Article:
What is perfect happiness?
Is it really possible to find perfect happiness despite the unrest I face every day?
Why are we not always happy? Why is it so easy to let unrest and anxiety come in? Why does it take such a long time to come to that full assurance of faith?
Isn't it this full assurance of faith that gives us the joy and peace that everyone is seeking? This is a great mystery.
Unrest can be the result of making demands, seeking people's recognition, or desiring something in this world. A person can have many explanations for justifying his unrest; for example, care for the others or his personal understanding of righteousness.
When I become restless, I need to have a love for the truth so I can find in myself the thing that creates this unrest. Jesus, too, had ato fight. “Now My soul is troubled, and what shall I say? ‘Father, save Me from this hour'? But for this purpose I came to this hour.’” John 12:27. Then He asks the Father to glorify His name. (John 12:28) If we are just as awake in our situations as Jesus was in His, we will also partake of the oil of gladness together with Him. (Hebrews 1:9) We see that the foundation for this perfect happiness is to love righteousness and hate unrighteousness!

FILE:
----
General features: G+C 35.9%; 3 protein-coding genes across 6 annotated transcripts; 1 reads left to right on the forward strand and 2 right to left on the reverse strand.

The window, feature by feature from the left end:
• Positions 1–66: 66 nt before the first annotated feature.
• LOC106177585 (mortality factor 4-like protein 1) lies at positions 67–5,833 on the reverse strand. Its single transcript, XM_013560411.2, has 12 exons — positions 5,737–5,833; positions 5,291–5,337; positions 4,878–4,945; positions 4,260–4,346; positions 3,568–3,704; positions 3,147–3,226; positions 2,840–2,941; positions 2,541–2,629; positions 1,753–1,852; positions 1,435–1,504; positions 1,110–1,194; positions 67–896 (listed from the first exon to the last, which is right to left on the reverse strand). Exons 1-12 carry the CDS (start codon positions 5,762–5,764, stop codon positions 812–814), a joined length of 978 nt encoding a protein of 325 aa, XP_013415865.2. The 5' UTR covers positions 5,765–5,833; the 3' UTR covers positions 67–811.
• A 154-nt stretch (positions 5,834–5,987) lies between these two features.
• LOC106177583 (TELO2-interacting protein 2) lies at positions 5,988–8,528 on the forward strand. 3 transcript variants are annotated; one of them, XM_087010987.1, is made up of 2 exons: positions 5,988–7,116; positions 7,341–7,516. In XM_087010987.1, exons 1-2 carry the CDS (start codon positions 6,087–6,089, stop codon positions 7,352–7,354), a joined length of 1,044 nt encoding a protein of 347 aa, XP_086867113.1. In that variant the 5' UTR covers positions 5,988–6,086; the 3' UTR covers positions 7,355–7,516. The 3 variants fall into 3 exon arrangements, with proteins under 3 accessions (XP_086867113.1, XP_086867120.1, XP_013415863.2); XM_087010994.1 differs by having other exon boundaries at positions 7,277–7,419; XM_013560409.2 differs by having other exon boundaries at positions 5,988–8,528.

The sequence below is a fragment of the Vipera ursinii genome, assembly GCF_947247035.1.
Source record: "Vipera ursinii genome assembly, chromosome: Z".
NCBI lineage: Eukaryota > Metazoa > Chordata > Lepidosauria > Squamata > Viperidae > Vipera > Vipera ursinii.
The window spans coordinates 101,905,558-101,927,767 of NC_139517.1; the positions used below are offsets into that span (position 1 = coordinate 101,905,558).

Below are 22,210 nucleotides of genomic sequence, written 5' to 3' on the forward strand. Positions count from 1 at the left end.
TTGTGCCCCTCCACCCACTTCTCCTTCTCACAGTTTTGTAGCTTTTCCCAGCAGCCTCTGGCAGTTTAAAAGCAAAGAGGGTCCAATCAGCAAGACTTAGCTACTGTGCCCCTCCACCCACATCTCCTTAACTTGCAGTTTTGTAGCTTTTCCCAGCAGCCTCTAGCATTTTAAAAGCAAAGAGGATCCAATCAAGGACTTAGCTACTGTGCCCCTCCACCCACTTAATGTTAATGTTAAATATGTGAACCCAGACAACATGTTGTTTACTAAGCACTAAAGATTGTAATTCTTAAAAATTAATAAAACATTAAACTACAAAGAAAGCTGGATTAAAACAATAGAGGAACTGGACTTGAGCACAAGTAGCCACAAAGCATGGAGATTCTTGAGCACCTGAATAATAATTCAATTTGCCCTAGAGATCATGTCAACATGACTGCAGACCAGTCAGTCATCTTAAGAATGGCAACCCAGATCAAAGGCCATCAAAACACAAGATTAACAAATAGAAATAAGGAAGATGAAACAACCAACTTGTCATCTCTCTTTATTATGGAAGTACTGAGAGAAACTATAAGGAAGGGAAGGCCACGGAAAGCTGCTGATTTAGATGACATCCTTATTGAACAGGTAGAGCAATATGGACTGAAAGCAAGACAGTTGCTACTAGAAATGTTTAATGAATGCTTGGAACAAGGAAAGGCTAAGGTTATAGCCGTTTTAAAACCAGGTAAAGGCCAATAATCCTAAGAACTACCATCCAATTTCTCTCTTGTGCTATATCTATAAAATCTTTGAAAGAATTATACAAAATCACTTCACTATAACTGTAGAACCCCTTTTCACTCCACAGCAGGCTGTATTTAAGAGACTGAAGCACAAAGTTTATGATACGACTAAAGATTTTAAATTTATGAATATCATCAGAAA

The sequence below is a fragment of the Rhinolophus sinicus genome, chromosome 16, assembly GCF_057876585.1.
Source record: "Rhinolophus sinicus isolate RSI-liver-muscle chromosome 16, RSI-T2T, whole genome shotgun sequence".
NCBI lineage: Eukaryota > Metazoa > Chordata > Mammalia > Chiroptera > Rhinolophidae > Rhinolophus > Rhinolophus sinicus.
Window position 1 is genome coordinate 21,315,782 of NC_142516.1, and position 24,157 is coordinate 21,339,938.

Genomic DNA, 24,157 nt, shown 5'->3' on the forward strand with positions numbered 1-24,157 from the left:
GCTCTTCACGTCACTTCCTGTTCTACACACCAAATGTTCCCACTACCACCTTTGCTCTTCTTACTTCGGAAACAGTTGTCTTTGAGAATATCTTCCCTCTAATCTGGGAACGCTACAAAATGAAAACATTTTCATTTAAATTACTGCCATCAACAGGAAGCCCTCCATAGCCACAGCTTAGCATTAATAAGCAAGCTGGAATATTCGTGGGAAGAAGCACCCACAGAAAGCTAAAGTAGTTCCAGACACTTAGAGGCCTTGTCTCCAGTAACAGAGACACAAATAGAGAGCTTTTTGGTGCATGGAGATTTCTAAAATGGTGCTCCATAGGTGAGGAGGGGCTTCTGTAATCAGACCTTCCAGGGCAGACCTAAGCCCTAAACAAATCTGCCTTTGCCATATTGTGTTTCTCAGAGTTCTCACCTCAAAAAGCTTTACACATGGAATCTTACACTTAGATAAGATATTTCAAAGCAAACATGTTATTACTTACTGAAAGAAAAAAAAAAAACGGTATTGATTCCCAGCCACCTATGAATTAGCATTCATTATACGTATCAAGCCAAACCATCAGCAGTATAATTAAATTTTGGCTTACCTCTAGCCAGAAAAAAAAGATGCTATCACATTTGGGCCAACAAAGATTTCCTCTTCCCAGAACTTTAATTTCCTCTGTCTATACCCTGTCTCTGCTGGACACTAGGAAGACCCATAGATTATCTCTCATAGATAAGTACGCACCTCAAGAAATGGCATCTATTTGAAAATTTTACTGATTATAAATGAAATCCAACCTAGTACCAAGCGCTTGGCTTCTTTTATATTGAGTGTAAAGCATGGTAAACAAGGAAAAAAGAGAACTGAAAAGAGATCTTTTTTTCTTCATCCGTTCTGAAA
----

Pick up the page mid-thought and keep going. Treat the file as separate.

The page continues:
We have this powerful exhortation in Hebrews 6:11-13, “And we desire that each one of you show the same diligence to the full assurance of hope until the end, that you do not become sluggish, but imitate those who through faith and patience inherit the promises.”
May God give us grace that we, too, when we feel unrest can find our life and lose it again and ardently fight in our situations so we can come to that full surrender into Jesus' death. Then God can glorify His name, and we have joy, peace, and rest in all our situations. This is perfect happiness.
Adapted from an article first published in the BCC periodical “Skjulte Skatter” (“Hidden Treasures”), October, 2011
© Copyright Stiftelsen Skjulte Skatters Forlag, Norway
Scripture taken from the New King James Version®, unless otherwise specified. Copyright © 1982 by Thomas Nelson. Used by permission. All rights reserved.